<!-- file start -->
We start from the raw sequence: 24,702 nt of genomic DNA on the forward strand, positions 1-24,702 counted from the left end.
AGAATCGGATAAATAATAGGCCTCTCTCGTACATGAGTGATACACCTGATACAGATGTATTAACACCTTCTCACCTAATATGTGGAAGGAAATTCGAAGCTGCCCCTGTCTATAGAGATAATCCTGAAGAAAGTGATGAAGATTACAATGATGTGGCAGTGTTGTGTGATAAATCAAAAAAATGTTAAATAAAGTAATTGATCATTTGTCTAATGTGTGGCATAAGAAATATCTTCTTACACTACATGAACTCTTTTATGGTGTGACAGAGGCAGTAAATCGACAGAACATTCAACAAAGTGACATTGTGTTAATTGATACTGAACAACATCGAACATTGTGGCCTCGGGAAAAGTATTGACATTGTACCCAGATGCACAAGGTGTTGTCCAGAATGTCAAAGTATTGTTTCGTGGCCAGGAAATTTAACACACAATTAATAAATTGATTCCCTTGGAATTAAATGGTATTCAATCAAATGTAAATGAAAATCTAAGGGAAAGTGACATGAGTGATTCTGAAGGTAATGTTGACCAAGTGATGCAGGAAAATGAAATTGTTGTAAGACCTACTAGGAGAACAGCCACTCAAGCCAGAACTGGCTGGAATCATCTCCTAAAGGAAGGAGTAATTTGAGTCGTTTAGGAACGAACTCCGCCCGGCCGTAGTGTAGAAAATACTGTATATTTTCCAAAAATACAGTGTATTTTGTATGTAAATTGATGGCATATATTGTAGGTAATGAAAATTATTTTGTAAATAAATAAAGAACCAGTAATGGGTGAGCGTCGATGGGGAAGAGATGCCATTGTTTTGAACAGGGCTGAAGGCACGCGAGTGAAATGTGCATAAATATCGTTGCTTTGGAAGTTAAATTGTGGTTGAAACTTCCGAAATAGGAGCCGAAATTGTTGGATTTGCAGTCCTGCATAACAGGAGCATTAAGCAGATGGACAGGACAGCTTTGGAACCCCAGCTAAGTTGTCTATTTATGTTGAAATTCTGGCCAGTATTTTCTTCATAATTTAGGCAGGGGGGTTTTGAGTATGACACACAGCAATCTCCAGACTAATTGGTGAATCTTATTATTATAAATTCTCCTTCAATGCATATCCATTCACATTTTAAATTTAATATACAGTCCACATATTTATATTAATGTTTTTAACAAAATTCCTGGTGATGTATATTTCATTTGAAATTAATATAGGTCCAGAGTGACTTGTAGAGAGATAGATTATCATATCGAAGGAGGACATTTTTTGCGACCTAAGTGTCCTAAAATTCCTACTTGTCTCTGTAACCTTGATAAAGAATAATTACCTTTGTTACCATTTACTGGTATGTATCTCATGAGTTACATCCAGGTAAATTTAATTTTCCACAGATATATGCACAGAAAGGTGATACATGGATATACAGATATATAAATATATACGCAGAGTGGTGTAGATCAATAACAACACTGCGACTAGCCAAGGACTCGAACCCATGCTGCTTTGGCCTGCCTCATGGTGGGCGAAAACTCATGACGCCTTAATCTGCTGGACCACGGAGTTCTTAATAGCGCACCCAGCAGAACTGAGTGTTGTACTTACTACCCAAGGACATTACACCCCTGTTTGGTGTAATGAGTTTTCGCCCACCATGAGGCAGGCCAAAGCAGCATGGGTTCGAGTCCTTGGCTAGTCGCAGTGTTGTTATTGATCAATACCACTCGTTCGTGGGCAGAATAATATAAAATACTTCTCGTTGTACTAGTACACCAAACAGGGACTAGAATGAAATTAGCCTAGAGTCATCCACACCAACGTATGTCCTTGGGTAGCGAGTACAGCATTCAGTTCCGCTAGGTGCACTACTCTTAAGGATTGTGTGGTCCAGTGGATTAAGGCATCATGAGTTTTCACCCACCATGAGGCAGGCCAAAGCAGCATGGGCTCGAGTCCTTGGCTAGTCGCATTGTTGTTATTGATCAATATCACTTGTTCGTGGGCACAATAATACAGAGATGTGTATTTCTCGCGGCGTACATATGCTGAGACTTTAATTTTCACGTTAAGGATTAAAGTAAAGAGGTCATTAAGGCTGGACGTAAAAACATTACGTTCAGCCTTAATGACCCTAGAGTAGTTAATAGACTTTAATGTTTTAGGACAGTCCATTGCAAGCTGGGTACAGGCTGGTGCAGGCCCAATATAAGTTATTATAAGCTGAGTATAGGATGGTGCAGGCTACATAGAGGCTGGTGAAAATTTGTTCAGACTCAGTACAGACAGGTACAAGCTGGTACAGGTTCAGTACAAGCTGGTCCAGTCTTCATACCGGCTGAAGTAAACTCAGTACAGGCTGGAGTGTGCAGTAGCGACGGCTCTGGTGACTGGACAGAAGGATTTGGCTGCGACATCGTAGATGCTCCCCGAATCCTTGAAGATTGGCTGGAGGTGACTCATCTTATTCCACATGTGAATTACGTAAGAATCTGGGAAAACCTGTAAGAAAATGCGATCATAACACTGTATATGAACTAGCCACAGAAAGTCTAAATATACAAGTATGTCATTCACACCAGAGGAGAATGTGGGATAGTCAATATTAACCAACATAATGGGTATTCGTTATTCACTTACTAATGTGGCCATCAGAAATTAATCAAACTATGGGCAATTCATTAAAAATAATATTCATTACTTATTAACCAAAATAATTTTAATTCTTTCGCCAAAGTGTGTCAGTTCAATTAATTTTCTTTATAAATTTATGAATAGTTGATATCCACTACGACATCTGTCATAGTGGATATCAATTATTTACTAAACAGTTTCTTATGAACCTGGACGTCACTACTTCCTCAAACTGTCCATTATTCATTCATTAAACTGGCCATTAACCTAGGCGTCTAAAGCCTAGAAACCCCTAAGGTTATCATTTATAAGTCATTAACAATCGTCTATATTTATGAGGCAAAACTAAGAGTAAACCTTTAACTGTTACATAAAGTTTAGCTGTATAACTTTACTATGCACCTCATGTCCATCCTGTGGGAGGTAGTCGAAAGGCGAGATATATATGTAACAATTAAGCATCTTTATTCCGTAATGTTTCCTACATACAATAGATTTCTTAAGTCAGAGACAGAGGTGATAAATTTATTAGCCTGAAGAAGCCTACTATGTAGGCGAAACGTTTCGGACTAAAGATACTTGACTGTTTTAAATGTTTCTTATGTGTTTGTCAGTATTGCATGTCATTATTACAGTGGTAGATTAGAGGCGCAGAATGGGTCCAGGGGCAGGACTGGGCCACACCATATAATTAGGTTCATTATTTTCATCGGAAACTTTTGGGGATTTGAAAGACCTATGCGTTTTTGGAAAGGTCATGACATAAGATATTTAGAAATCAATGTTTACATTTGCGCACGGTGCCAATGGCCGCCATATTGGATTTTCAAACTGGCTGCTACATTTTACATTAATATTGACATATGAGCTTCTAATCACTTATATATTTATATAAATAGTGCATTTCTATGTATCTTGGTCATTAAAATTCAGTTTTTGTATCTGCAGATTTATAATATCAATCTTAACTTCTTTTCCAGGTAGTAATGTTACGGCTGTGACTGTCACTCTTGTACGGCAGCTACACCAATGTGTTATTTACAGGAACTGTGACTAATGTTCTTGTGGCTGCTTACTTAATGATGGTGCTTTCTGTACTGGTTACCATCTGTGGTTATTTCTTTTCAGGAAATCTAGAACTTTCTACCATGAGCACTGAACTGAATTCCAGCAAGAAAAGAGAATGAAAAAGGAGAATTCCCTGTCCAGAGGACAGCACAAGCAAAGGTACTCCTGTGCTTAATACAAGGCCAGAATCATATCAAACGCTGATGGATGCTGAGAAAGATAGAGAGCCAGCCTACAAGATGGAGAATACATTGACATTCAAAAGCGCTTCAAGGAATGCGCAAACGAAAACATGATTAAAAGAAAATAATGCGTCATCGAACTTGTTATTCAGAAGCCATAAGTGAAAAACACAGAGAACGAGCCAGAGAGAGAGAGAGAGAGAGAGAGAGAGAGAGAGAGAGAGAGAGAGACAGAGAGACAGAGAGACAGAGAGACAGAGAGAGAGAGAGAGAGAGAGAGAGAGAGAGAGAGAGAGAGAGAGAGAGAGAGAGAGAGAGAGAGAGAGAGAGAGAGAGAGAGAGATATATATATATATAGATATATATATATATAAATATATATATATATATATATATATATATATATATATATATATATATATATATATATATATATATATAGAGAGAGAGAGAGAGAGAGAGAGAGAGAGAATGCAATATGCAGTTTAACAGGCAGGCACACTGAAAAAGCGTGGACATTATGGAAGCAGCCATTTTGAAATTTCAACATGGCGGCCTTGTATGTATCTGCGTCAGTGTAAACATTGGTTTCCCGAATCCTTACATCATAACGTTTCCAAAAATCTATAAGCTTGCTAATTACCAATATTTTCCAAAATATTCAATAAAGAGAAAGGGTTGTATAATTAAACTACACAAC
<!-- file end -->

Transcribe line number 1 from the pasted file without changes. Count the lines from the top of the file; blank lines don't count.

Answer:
We start from the raw sequence: 24,702 nt of genomic DNA on the forward strand, positions 1-24,702 counted from the left end.